Since the beginning of this quarter, 40 students have been taking part in the course. They are using the Meta Quest 2 headsets to explore business use cases across numerous virtual worlds, including Merage's own digital twin campus in the metaverse. The students are also learning from guest speakers from companies like Unreal Engine/Epic Games, Meta, Nike, Siemens, TRIPP, and Nvidia. The students will learn the VictoryXR Engage platform and ultimately present their group project together in the 3D immersive learning space known as the "Metaversity.”
“We have a chance to be pioneers in figuring out the challenges and benefits of this new mode of immersive learning,” Professor Wilk said. “There’s so much potential for this technology and our students are on the front lines of the digital evolution of the classroom by being some of the first in the country to use the metaverse to learn.”
During the first weeks of the program, students have been learning to use the immersive technology and heard from guest speakers about the ways companies are incorporating VR and XR into their businesses.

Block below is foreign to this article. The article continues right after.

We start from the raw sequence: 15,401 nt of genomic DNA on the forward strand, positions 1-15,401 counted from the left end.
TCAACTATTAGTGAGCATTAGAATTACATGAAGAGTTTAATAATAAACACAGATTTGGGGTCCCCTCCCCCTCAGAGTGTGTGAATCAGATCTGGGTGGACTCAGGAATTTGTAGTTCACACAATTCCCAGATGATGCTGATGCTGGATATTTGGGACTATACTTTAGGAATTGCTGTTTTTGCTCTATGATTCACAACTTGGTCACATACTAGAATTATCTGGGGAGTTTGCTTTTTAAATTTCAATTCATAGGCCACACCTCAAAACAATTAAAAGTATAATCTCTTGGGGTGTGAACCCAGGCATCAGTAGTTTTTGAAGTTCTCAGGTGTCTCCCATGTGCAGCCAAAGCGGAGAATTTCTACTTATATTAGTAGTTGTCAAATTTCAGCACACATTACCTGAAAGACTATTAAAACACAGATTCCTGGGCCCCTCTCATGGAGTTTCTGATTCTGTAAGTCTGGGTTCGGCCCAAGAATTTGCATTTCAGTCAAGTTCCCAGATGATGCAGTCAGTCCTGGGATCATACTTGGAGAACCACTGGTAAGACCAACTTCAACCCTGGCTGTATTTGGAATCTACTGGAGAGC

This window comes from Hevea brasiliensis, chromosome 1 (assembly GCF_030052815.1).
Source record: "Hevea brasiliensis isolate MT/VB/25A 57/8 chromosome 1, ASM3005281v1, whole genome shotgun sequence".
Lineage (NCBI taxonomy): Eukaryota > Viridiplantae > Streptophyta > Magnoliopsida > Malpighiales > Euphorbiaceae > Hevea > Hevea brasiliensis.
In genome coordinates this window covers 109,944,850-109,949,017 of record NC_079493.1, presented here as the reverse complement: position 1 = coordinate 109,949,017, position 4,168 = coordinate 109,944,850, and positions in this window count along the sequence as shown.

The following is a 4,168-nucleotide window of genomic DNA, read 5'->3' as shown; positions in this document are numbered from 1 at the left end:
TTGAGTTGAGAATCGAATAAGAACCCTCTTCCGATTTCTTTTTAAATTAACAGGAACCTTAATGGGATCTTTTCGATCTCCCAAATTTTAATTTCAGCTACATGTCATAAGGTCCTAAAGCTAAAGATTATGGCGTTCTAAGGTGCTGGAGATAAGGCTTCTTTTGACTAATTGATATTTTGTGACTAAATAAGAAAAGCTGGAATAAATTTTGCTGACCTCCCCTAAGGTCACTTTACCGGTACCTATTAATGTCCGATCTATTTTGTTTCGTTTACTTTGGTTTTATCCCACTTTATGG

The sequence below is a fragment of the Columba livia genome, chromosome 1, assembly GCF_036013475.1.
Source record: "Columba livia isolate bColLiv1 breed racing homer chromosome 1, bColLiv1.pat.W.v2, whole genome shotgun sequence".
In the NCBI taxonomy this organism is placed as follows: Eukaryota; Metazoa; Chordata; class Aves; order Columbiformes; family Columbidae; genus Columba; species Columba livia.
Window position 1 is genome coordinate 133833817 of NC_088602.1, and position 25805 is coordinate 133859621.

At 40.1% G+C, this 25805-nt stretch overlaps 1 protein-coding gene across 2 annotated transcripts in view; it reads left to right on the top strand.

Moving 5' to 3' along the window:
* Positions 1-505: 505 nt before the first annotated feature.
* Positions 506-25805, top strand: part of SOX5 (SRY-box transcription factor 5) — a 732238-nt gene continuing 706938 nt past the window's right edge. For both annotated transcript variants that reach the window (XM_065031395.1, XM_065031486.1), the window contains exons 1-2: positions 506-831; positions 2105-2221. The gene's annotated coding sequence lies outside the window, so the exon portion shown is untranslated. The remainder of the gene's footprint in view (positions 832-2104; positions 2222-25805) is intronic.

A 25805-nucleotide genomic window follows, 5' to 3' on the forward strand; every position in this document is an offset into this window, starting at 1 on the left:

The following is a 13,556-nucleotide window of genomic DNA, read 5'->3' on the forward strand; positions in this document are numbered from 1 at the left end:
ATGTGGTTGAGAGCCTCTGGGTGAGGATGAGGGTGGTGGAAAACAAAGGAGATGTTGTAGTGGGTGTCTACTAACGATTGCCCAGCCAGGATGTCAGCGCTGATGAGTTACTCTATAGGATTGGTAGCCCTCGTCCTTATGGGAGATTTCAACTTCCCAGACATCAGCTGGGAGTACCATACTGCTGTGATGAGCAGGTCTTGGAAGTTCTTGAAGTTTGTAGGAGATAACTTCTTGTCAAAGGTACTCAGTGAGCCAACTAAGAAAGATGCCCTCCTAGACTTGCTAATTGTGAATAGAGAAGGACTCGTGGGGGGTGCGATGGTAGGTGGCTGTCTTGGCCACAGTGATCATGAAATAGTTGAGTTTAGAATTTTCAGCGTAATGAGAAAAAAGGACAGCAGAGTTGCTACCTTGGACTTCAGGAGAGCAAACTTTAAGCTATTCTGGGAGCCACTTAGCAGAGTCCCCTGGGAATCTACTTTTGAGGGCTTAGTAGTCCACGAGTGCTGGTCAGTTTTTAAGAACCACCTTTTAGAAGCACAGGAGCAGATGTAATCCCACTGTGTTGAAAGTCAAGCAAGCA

Jarel Sayles, an Urban Studies major with a double minor in Management and Regional Planning, has enjoyed creating his avatar and learning to organize events and navigate within the immersive world.
“It was also really eye opening to hear how big companies like Nike are using virtual reality,” Sayles said. “I didn’t realize all the different ways businesses could use this technology until now.”
Sayles and Yen Chi Nguyen, a Game Design major taking part in the metaverse course, are excited about the potential of XR and how it can benefit their learning experiences. For example, Sayles believes the technology improves distance learning because the environment is more engaging than a Zoom lecture. He and Nguyen both hope there will be a hybrid use of in-person and XR learning in the future.
“It’s really cool to be at the forefront of innovation in schools,” Nguyen said. “It’s been a great experience to get to take advantage of a really cool technology and take it home and experiment on my own. There aren’t many limitations on what you can do with this, so I’ve just been exploring and learning more about it.”
Potential of Extended Reality
While this emerging technology is still in its infancy, it holds vast potential for application within academia, including generating substantial cost savings for educational institutions. For example, students could convene in a virtual laboratory to dissect various species without the need for schools to acquire and maintain animal cadavers. This reduces financial and ethical costs, allowing for a more sustainable operation while offering students a humane and immersive dissection experience.